Rodney Stevens, Clarence Valley Independent
Booming boat sales and above 90 per cent occupancy has Yamba Marina looking to expand its berths from 95 to 145, enhancing the Clarence River’s reputation as a premier boating destination.
Yamba Marina owners Peter Sutton and Kay Cottee said they are looking towards their biggest expansion since they took over the marina.
“We’ve had the marina since 2004, a bloke called Kevin Harris built it, who also started off the Blue Dolphin Caravan Park and he sold that to the Mitchell family,” Mr Sutton said.
“Kevin developed the marina from nothing and when my wife Kay Cottee and I built a big boat we launched it at the marina in 2003.
“I got talking to Kevin Harris and asked what his plans were going forward, and he said eventually I’ll sell…I went round to his house, and we had a bit of a chat and within an hour-and-a-half we had a deal for us to buy the marina.”
In November 1987, Kay Cottee set off on a 189-day journey which saw her become the first woman to circumnavigate the world sailing, single-handed, non-stop and unassisted.
Mr Sutton said when they took over the marina, which is on 6.5 hectares of leased crown land, was operating at about 50 per cent capacity, a level that now is more than 90 per cent.
“We moved our boat building business into one of the shed’s and took over the management of the marina,” he said.
For the past 18 years, Yamba Marina has given free berths to Iluka Yamba Marine Rescue for its two vessels.
With marina berths limited as many around Australia are owned by yacht clubs, Mr Sutton said there is a concerted effort by owners to operate with minimal environmental impact, as very few new facilities are being opened.
“We’ve got a DA, we can put in another 50 berths, which can take it to about 145 berths, that’s approved, the next thing we have to get is a construction certificate,” he said.
“What’s changed over the years we’ve been there is boats are now a lot bigger, there’s more catamarans and therefore you have got to configure your marina differently.
“We’ll potentially start putting in the new berths next year, because we are over 90 per cent capacity.”
Last year, Mr Sutton said they contracted ENV Environmental Services to do an audit of the marina’s operations.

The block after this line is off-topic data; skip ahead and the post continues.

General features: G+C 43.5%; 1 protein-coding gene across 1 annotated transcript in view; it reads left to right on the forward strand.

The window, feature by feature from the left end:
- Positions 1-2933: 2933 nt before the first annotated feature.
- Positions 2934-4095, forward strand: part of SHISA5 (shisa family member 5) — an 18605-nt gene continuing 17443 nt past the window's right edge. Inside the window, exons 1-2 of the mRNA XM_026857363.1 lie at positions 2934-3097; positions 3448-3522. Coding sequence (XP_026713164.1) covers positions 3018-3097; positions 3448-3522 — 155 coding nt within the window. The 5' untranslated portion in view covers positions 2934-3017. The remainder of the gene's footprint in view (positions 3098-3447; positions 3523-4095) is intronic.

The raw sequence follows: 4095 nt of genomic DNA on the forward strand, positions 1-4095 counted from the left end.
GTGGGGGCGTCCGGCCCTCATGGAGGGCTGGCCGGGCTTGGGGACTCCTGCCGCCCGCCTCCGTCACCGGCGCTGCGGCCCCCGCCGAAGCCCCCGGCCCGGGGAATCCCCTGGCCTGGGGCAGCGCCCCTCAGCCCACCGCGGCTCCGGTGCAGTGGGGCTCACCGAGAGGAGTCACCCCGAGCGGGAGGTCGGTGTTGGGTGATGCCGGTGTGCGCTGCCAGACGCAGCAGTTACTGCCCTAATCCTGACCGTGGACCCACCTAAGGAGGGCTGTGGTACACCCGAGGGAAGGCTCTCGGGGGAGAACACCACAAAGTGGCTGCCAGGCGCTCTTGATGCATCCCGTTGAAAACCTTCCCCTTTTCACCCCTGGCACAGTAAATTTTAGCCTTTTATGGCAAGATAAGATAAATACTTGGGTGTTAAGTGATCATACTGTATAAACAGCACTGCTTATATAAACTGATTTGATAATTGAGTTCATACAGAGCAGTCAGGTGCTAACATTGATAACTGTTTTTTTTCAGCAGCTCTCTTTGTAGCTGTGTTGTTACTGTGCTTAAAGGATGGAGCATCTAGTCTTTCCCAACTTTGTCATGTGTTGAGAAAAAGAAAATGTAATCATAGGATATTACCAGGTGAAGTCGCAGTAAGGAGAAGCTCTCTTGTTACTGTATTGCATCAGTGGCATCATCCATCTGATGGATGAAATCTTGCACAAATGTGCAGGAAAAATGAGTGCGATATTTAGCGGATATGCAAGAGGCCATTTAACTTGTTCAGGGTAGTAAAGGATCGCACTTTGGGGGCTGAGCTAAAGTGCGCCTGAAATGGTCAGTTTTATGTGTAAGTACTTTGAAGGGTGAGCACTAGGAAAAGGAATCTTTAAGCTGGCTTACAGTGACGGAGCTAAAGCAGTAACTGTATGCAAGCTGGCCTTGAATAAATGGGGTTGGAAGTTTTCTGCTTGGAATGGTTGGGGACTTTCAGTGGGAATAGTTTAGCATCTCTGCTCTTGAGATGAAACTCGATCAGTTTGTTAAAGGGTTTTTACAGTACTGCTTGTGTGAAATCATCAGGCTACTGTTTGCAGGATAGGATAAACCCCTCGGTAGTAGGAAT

“That involved water samples, earth samples, samples from the marina floor that underwent all sorts of environmental testing to ensure what we were doing on the site was leaving the site in the same condition, if not better than when we took it over,” he said.
“That environmental study gave us a terrific bill of health for how we operate the marina.”
With booming boat sales, population growth and the boating asset that is the Clarence River, Mr Sutton said the increase in berths would be within the marina’s current site.
To enhance the marina precinct, Mr Sutton said low-level, low-density tourist accommodation could be built on the site in the future, without overdeveloping the area.
“We’ve had proposals from people (developers) we had to knock back for tourist accommodation because of the scale of what they were proposing,” he said.
“Yamba has a great reputation as a transit point, a stop for boats going up and down the coast, so we get a lot of transient boats and when they come in, they buy fuel and spend money locally.
“We are just getting so many enquiries because boat sales are up over 40 per cent around Australia, both new and second-hand boats.
“This was largely a function of Covid, because when Covid hit and people couldn’t go overseas they said what are we going to do for our holidays, and they said we’ll buy a boat.
“Suddenly boat sales took off, so you’ve got increased demand, but no new places to put the boats, so I think this is something the government has to look at, from the tourism angle.
“Usually once a year we’ll get 15 or 20 Riveria’s come down from the Gold Coast and they’ll do the river for a week, they do the seven pubs, they do the Jacaranda Festival and the council, to their credit, have put in new wharves along the river so they can get off at Maclean and Ulmarra, to experience the valley without clogging the roads.
“We see it (the Clarence River) as a terrific tourist opportunity for the council and the government to use the river for water borne cruising.”
This article appeared in the Clarence Valley Independent, 28 September 2022.